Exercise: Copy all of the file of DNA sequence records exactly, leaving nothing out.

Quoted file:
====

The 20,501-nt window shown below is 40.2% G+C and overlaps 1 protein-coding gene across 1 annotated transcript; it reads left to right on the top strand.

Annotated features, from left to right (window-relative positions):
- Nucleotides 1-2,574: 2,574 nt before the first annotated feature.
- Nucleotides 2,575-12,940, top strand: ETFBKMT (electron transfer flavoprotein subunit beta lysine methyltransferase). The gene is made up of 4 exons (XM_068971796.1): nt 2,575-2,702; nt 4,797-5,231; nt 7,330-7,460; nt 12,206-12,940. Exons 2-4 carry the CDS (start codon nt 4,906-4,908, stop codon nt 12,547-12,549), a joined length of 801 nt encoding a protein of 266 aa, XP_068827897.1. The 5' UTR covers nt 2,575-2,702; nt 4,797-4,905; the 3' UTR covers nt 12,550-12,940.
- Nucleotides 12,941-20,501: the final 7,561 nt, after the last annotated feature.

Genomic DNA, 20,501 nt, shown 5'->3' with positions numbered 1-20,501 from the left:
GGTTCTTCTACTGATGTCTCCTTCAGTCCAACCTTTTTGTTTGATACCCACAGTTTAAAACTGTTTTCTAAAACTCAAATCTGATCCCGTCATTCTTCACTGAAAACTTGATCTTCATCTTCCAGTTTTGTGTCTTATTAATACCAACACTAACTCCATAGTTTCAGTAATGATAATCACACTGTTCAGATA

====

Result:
The 20,501-nt window shown below is 40.2% G+C and overlaps 1 protein-coding gene across 1 annotated transcript; it reads left to right on the top strand.

Annotated features, from left to right (window-relative positions):
- Nucleotides 1-2,574: 2,574 nt before the first annotated feature.
- Nucleotides 2,575-12,940, top strand: ETFBKMT (electron transfer flavoprotein subunit beta lysine methyltransferase). The gene is made up of 4 exons (XM_068971796.1): nt 2,575-2,702; nt 4,797-5,231; nt 7,330-7,460; nt 12,206-12,940. Exons 2-4 carry the CDS (start codon nt 4,906-4,908, stop codon nt 12,547-12,549), a joined length of 801 nt encoding a protein of 266 aa, XP_068827897.1. The 5' UTR covers nt 2,575-2,702; nt 4,797-4,905; the 3' UTR covers nt 12,550-12,940.
- Nucleotides 12,941-20,501: the final 7,561 nt, after the last annotated feature.

Genomic DNA, 20,501 nt, shown 5'->3' with positions numbered 1-20,501 from the left:
GGTTCTTCTACTGATGTCTCCTTCAGTCCAACCTTTTTGTTTGATACCCACAGTTTAAAACTGTTTTCTAAAACTCAAATCTGATCCCGTCATTCTTCACTGAAAACTTGATCTTCATCTTCCAGTTTTGTGTCTTATTAATACCAACACTAACTCCATAGTTTCAGTAATGATAATCACACTGTTCAGATA